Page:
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27 Feb 2024 - Australian Secure Capital Fund - Market Update

By: Australian Secure Capital Fund

Australian Secure Capital Fund - Market Update

Australian Secure Capital Fund

February 2024


The first RBA meeting of the year has taken place, with the cash rate remaining on hold at 4.35%. Recent inflation data has given economists confidence that we have reached the end of the rate hike cycle.

The first weekend of February brought the start of the 2024 auction season, with a mammoth 1,671 auctions being held across the combined capitals. This is the second largest opening weekend since 2008, with only the corresponding weekend in 2022 holding more auctions, with 1,779 taking place.

This result was up 26.4% on 2023 data, and was more than double than double the number of auctions held over the year so far (803). Melbourne recorded the most auctions for the weekend, with 603 taking place, followed closely by Sydney with 562. Brisbane, Adelaide and Canberra also recorded triple digit auction numbers with 203, 159 and 132 auctions taking place respectively, whilst Perth and Tasmania held just 9 and 3 auctions respectively.

Preliminary clearance rates have also begun the season strongly, with a clearance rate of 73.9% across the combined capital cities, well above the 61.9% of 2023. Canberra led the way with 80.0%, followed by Adelaide, Sydney and Melbourne with 77.6%, 76.3% and 71.9% respectively. Brisbane being the only capital below 70% with a 68.5% result.

The property market continues to show growth, albeit signs of cooling do exist, with a 0.4% increase across both the combined capitals and regionals.

Perth continues to experience the highest rate of growth, increasing by 1.6% for January, followed by Adelaide and Brisbane with 1.1% and 1% respectively. Darwin and Sydney also experienced growth of 0.3% and 0.2% respectively, whilst prices in Melbourne, Canberra and Hobart have fallen by 0.1%, 0.2% and 0.7% respectively. The annual change remains significant with a 10% increase across the combined capitals, and 4.9% increase for regional centers, contributing to a national increase of 8.70%.

This has been driven by four of the capitals experiencing double figure growth with 16.70% for Perth, 14.80% for Brisbane, 11.40% for Sydney and 10.30% for Adelaide. Melbourne and Canberra also recorded growth for the year with 3.90% and 1.20% whilst only Darwin and Hobart saw prices fall for the year with 0.1% and 0.4% respectively. This has led to Brisbane now holding the second highest median value in the country, overtaking Melbourne with a median value of $796,818 compared to Melbourne's $777,250.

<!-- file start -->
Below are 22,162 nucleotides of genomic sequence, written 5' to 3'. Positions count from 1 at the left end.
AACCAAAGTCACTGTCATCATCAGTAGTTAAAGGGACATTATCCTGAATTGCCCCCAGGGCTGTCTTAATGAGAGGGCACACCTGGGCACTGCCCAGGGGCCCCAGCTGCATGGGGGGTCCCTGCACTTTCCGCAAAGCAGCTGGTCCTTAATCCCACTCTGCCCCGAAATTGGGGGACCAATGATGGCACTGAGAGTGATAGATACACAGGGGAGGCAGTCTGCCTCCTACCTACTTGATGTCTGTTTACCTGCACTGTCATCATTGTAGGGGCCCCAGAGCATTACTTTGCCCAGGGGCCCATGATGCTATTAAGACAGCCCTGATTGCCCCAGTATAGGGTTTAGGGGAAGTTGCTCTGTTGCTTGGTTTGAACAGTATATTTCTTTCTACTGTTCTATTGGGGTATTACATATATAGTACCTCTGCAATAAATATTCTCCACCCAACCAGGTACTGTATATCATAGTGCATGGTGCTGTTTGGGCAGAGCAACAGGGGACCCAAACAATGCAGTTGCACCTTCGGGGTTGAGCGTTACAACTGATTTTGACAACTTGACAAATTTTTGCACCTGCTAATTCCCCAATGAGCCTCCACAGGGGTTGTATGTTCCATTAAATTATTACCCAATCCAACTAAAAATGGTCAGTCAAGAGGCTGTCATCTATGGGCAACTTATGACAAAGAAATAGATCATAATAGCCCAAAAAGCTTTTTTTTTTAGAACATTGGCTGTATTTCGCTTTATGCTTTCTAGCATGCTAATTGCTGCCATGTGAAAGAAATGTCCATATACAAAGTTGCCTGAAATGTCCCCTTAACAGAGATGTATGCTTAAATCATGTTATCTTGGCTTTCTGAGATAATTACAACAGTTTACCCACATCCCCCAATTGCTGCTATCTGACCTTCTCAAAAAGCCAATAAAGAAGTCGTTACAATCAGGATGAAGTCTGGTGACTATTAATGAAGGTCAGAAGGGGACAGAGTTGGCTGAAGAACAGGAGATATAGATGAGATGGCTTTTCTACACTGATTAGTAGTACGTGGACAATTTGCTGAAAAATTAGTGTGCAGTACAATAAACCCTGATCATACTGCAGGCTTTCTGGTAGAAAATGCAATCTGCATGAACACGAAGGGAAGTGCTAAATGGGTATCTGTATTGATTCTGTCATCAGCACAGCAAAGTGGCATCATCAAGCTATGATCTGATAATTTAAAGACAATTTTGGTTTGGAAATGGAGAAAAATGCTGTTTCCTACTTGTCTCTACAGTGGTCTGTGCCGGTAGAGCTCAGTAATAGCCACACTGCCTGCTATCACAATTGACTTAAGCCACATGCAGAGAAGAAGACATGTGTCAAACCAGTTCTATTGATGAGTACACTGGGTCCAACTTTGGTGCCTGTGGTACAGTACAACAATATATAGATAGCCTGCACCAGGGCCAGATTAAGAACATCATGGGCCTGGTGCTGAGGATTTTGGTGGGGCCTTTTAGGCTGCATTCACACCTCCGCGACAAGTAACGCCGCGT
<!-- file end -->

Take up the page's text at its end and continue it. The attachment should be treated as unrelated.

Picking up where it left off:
Whilst the property market has begun to show signs of easing, given that economists predict we are at the end of the rate hike cycle, we anticipate that property prices will still experience growth throughout 2024, as interest rates begin to subside, and the lack of housing supply continues.

Clearance Rates & Auctions week of 4th of February 2024

Property Values as at 1st of February 2024

Median Dwelling Values as at 1st of February 2024

Quick Insights

Will Values Fall? Unlikely.

With home values in capitals such as Sydney still 2.4% lower than their peaks, many investors such as Sydney-based investor Nicholas Marangos-Gilks are more motivated than ever to increase demand in the market. Buyers are not waiting for the rate cut to occur. 

Tim Lawless, CoreLogic research director, has commented, "We are still seeing housing values below their record highs in Sydney, Melbourne, Hobart, Darwin and the ACT. In these cities we could see motivation from buyers looking to get into the market while values are still below their peaks."

Source: Australian Financial Review

Looser Planning, not Restrictive Taxes

Eliminating negative gearing and ditching capital gains tax discounts will not solve the worsening housing affordability crisis, but boosting supply by easing planning rules will, a new report says. 

Centre for Independent Studies chief economist and former Reserve Bank official Peter Tulip said restrictive planning rules have added more than 40% to house prices in Sydney and Melbourne, while property taxes boosted values by 4% at most. 

"There are arguments from the tax policy perspective that negative gearing and the capital gains discount should be considered, but it's not relevant to the question of housing affordibility," he said.

Source: Australian Financial Review

Author: Filippo Sciacca, Director - Investor Relations, Asset Management and Compliance


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